Still, too bad... It's a huge opportunity that will apparently remain untapped.

                  Comment


                  • #49
                    Originally posted by curaga View Post
                    Also, for your mobile Java mention, it's widely regarded as the reason Android UI is still laggy even on quad core phones.
                    Which is wrong, of course.

                    Comment


                    • #50
                      Originally posted by curaga View Post
                      No, the hw penetration became good enough that they became acceptable. Python and friends are not at that point yet, and probably will not be in years.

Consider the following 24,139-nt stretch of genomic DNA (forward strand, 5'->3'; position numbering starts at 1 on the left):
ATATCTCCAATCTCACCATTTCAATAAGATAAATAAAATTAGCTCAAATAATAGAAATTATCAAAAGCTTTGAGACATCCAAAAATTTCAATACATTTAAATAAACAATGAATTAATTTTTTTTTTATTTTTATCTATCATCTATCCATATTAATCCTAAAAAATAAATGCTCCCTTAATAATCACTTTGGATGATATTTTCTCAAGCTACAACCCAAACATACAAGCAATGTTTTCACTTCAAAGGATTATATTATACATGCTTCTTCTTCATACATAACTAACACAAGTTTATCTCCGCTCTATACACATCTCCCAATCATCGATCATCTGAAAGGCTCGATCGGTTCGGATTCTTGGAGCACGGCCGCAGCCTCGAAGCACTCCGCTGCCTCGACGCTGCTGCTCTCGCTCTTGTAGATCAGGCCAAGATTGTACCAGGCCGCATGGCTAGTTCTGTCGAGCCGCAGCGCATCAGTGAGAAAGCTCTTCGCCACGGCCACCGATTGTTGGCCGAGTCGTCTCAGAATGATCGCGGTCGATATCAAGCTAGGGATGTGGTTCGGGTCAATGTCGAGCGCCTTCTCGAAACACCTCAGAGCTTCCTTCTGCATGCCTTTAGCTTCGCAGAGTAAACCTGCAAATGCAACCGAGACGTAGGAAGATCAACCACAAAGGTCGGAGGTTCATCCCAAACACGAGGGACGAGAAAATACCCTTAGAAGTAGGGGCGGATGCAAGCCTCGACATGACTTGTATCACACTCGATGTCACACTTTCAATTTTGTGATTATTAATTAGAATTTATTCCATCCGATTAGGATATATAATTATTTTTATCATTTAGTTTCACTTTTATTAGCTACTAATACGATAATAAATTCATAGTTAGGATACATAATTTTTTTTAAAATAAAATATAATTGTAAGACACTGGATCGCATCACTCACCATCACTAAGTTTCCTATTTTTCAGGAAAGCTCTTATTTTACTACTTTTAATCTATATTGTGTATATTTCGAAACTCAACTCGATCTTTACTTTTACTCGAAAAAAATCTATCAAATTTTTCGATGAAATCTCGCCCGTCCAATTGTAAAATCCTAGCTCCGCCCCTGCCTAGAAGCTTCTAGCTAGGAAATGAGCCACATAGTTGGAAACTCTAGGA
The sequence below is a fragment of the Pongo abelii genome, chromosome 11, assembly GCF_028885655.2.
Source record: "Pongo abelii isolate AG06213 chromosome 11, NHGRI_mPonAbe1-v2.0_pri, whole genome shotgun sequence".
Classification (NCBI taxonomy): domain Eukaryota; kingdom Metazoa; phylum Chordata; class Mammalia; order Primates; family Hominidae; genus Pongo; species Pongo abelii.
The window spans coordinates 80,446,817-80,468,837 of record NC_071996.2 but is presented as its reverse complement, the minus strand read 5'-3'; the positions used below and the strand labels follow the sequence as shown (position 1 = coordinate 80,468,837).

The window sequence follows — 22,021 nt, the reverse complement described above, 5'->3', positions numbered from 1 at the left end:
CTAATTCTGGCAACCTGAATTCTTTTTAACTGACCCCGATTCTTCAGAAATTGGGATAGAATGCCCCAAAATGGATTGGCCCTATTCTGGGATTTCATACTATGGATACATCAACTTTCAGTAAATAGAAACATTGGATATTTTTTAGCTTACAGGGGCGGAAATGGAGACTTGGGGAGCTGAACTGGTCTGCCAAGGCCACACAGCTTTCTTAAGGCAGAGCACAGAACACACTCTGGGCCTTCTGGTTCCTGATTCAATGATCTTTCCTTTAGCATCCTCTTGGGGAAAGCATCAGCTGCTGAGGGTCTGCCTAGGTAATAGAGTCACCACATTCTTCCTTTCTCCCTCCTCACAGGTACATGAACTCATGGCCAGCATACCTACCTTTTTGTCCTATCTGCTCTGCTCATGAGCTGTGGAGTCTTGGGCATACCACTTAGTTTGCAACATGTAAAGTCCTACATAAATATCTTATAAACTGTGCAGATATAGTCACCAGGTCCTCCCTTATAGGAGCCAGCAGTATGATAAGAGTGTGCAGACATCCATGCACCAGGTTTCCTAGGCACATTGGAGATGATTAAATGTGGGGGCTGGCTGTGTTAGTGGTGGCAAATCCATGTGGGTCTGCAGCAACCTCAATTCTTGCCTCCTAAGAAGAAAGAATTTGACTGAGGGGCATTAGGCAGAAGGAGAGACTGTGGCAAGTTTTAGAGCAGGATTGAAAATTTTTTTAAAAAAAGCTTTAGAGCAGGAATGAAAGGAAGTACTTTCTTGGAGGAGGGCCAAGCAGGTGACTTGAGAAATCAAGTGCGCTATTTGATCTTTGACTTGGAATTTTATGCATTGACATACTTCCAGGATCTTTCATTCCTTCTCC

Python has been acceptable and widely used for more than a decade. It's one of the most popular languages right now. Claiming that CΡUs are not fast enough for Python is not only disingenuous, it is dead wrong.

                      The fact that Intel releases a new gen yearly has nothing to do with hw penetration. Using 1% or less of user base as an argument to be slow just doesn't cut it.
                      No? Oh, I forgot, you are the one with the 486. Don't mind me, carry on then.

                      Normal people refer to market penetration charts for CPUs and see what is actually in use today, check trends for the near future and design software to run on what people actually use. If you did that (and it's quite obvious you haven't) you'd see that Python, even Ruby, are quite acceptable for modern software - if they weren't, you can bet they wouldn't be quite as popular as they are.

                      Comment

                      Working...
                      X